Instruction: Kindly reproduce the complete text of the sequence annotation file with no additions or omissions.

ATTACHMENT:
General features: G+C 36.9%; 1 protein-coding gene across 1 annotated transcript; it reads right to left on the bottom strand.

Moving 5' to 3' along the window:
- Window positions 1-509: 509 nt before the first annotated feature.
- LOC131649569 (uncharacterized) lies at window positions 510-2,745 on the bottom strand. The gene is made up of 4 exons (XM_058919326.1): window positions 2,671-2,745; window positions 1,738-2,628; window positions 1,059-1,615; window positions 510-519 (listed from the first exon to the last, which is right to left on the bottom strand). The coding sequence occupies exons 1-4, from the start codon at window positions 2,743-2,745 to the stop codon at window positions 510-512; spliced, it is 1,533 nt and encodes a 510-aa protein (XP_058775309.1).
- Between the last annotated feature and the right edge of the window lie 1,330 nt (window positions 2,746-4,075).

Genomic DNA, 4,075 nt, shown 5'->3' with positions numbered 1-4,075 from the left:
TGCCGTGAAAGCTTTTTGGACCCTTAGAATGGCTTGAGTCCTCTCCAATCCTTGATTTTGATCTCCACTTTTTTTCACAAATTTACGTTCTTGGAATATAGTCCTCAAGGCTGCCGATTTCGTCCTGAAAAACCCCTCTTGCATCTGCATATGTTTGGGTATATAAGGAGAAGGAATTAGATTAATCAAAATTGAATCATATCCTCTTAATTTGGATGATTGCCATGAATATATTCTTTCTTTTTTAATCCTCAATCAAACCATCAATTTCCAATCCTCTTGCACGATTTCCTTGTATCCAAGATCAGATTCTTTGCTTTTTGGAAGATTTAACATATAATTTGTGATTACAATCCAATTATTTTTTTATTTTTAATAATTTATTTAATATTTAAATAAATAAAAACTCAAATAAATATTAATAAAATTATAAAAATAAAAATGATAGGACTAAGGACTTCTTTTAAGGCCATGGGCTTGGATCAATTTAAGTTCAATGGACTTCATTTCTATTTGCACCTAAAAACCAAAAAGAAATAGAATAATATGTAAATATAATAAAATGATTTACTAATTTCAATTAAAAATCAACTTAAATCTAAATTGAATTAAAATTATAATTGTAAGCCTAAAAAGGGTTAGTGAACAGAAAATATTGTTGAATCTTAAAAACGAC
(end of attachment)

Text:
General features: G+C 36.9%; 1 protein-coding gene across 1 annotated transcript; it reads right to left on the bottom strand.

Moving 5' to 3' along the window:
- Window positions 1-509: 509 nt before the first annotated feature.
- LOC131649569 (uncharacterized) lies at window positions 510-2,745 on the bottom strand. The gene is made up of 4 exons (XM_058919326.1): window positions 2,671-2,745; window positions 1,738-2,628; window positions 1,059-1,615; window positions 510-519 (listed from the first exon to the last, which is right to left on the bottom strand). The coding sequence occupies exons 1-4, from the start codon at window positions 2,743-2,745 to the stop codon at window positions 510-512; spliced, it is 1,533 nt and encodes a 510-aa protein (XP_058775309.1).
- Between the last annotated feature and the right edge of the window lie 1,330 nt (window positions 2,746-4,075).

Genomic DNA, 4,075 nt, shown 5'->3' with positions numbered 1-4,075 from the left:
TGCCGTGAAAGCTTTTTGGACCCTTAGAATGGCTTGAGTCCTCTCCAATCCTTGATTTTGATCTCCACTTTTTTTCACAAATTTACGTTCTTGGAATATAGTCCTCAAGGCTGCCGATTTCGTCCTGAAAAACCCCTCTTGCATCTGCATATGTTTGGGTATATAAGGAGAAGGAATTAGATTAATCAAAATTGAATCATATCCTCTTAATTTGGATGATTGCCATGAATATATTCTTTCTTTTTTAATCCTCAATCAAACCATCAATTTCCAATCCTCTTGCACGATTTCCTTGTATCCAAGATCAGATTCTTTGCTTTTTGGAAGATTTAACATATAATTTGTGATTACAATCCAATTATTTTTTTATTTTTAATAATTTATTTAATATTTAAATAAATAAAAACTCAAATAAATATTAATAAAATTATAAAAATAAAAATGATAGGACTAAGGACTTCTTTTAAGGCCATGGGCTTGGATCAATTTAAGTTCAATGGACTTCATTTCTATTTGCACCTAAAAACCAAAAAGAAATAGAATAATATGTAAATATAATAAAATGATTTACTAATTTCAATTAAAAATCAACTTAAATCTAAATTGAATTAAAATTATAATTGTAAGCCTAAAAAGGGTTAGTGAACAGAAAATATTGTTGAATCTTAAAAACGAC